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Responding to Bullies

How To Be Aware Of Different Bully Situations

Maybe we've seen a bigger kid shoving a littler kid around, or a girl with less money shunned because her clothes aren't nice enough or she doesn't live in the right neighborhood. Either situation involves bullying, and it's a serious problem in elementary and middle schools nationwide. "It begins closer to third grade and escalates into fourth grade where they begin separating into bullies and victims," says Terra Rogers, fourth grade teacher at Pleasant Hill Elementary School in Steubenville, Ohio.

There's no one reason why kids bully. Maybe they do it because they see others doing it and getting away with it. Or maybe it's because they want to fit in with a particular crowd. Regardless, parents need to be aware of different types of bullying situations and how to respond when their child is either the bully or the victim.

The Rite of Passage

Some people argue that bullying is just a "rite of passage," but that certainly doesn't make it acceptable. "Growing up, we all go through these situations where we are the victims of hurtful situations," Rogers says. "As long as it doesn't get out of hand, it can be seen as a rite of passage." But Rogers also agrees that there are extreme cases, which is why she tells her students they are a family when they are in school, and if any of them feel afraid, she wants to know right away. "Some kids are afraid to go home at night, too," she says. "With no home life and scared at school, kids can turn to drugs and alcohol for release."

Too often, we don't take bullying seriously. Young people who are bullied are more likely to skip school or completely drop out. Statistics show that 60 percent of boys who were bullies in middle school had at least one criminal conviction by the time they were 24.

Positive Actions

What should a parent do if a child is on either end of the bully spectrum? First, become educated! Know that bullying is not always a rite of passage, but instead can be a serious issue that affects the health of children nationwide. Next, don't worry! There are things parents can do to help:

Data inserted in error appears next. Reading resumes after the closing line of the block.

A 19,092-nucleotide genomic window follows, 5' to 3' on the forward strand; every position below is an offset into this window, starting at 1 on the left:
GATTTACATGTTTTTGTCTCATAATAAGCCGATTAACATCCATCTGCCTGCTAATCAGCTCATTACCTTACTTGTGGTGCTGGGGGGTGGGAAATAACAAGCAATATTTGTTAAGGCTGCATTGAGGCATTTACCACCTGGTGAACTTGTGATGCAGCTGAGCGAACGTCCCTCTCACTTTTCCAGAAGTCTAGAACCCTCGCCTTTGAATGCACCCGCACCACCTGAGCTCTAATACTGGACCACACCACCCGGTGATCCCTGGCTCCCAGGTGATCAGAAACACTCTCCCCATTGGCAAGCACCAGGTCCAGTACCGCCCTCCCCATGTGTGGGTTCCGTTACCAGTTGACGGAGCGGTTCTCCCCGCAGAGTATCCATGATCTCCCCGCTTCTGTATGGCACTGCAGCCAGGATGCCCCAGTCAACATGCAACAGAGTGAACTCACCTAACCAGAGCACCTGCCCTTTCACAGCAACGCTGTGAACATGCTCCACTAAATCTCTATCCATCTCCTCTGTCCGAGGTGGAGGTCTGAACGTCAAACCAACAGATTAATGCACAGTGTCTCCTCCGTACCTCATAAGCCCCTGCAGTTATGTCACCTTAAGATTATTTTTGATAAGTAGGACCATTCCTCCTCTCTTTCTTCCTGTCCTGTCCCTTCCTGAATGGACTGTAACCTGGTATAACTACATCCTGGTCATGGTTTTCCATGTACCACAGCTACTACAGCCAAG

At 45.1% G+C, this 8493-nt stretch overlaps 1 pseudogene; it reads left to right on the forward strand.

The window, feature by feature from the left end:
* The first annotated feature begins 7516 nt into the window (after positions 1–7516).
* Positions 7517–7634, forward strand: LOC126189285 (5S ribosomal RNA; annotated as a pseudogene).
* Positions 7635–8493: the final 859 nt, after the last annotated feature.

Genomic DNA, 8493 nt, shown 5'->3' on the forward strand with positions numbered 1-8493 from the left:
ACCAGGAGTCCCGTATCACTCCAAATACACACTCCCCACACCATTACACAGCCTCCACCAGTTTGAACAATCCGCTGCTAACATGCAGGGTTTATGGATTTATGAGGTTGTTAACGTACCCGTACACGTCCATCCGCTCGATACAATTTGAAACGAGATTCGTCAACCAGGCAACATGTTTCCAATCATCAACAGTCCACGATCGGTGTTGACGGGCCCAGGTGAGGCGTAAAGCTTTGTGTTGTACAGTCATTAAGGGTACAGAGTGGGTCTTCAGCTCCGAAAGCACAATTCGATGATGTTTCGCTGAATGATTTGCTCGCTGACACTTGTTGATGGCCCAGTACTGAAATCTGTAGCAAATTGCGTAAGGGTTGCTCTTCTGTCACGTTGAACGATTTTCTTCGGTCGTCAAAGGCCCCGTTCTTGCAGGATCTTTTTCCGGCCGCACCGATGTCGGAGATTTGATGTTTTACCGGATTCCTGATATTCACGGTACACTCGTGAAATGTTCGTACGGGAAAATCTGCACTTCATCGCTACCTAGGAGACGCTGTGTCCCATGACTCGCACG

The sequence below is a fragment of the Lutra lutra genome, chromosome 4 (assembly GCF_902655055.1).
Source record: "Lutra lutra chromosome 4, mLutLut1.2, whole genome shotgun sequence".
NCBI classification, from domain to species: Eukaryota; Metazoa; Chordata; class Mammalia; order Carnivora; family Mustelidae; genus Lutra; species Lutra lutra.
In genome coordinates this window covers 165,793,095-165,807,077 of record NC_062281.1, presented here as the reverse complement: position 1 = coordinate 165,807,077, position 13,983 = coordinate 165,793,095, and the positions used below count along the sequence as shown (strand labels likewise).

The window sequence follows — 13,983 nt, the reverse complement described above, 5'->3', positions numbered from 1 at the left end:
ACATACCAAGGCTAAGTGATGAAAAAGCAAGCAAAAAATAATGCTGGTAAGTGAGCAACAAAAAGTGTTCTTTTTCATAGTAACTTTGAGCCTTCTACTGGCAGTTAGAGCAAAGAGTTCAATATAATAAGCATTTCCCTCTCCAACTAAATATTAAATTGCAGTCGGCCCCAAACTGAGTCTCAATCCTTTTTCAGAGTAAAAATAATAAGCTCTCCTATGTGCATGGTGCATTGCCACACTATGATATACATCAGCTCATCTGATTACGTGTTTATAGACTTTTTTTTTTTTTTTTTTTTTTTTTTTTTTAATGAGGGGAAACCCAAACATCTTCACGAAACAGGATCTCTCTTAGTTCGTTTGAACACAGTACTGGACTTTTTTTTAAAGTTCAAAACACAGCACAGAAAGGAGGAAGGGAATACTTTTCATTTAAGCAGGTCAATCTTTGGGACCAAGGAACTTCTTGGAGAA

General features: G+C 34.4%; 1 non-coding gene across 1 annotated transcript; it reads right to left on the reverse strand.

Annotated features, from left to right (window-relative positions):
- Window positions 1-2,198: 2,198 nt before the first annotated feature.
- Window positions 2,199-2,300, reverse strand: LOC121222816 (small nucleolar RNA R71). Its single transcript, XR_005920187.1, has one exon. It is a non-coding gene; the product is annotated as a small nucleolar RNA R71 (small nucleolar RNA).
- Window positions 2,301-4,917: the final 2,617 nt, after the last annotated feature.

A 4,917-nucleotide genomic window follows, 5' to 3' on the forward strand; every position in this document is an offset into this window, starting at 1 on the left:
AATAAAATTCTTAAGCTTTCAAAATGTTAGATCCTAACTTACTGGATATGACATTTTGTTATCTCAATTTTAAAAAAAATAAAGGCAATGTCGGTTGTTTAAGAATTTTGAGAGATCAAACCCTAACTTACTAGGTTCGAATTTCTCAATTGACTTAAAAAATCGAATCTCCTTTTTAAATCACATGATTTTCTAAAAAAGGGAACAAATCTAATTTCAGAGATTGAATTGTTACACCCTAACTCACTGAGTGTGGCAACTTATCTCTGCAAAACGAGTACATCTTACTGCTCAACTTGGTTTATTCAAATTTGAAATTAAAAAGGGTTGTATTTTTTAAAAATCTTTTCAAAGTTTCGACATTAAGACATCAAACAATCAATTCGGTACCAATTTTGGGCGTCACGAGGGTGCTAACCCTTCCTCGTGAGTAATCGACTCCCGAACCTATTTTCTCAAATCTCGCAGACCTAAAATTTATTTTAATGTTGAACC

• Stop and listen to the affected child, and take their complaints seriously.
  • Be responsive, and take the appropriate actions to intervene.

The Victim

Here are a few ways to determine if a child is being bullied:

  • Your child comes home with torn, damaged or missing pieces of clothing, books or other belongings.
  • Your child has unexplained cuts, bruises or scratches.
  • Your child is sad, depressed, moody or teary when he or she comes home from school.
  • Your child frequently appears anxious or suffers from low self-esteem.

"Bullying absolutely has to be dealt with, not brushed off," Rogers says. "The bully has to be removed from the situation so the other children don't have to put up with it."

The Bully

On the other side of the coin, who's the bully? Here are a few common characteristics of a child who is or can be a potential bully:

  • Impulsive, hot-headed and dominant
  • Easily frustrated
  • Lacks empathy
  • Has difficulty following rules
  • Views violence in a positive way

There are many different factors that can place a child at risk for bullying his peers. Statistics show, however, that a child who exhibits these traits comes from a home where the same characteristics are portrayed. "If the child is happy at home, they are usually happy at school," Rogers says. "If they are struggling with a poor home life, they are unhappy at school. They are angry, and it has nothing to do with the child [they bully]. They are victims themselves."

Tips for Kids

Parents want to protect their kids from harm, but occasionally kids can help, too. Teach your child some positive ways to deal with any bullying situations they encounter:

  • Say kind words to the child being bullied. Let him or her know it's not his or her fault!
  • Tell the child who is being bullied to talk to someone, and offer to go with them.
  • Tell an adult! Go to your teacher, principal, lunch aid, playground aid, school nurse, bus driver or any adult you trust.

No child should be afraid to go to school or participate in school activities. If you would like more information on how you can help take a stand against bullies, visit Stop Bullying Now.

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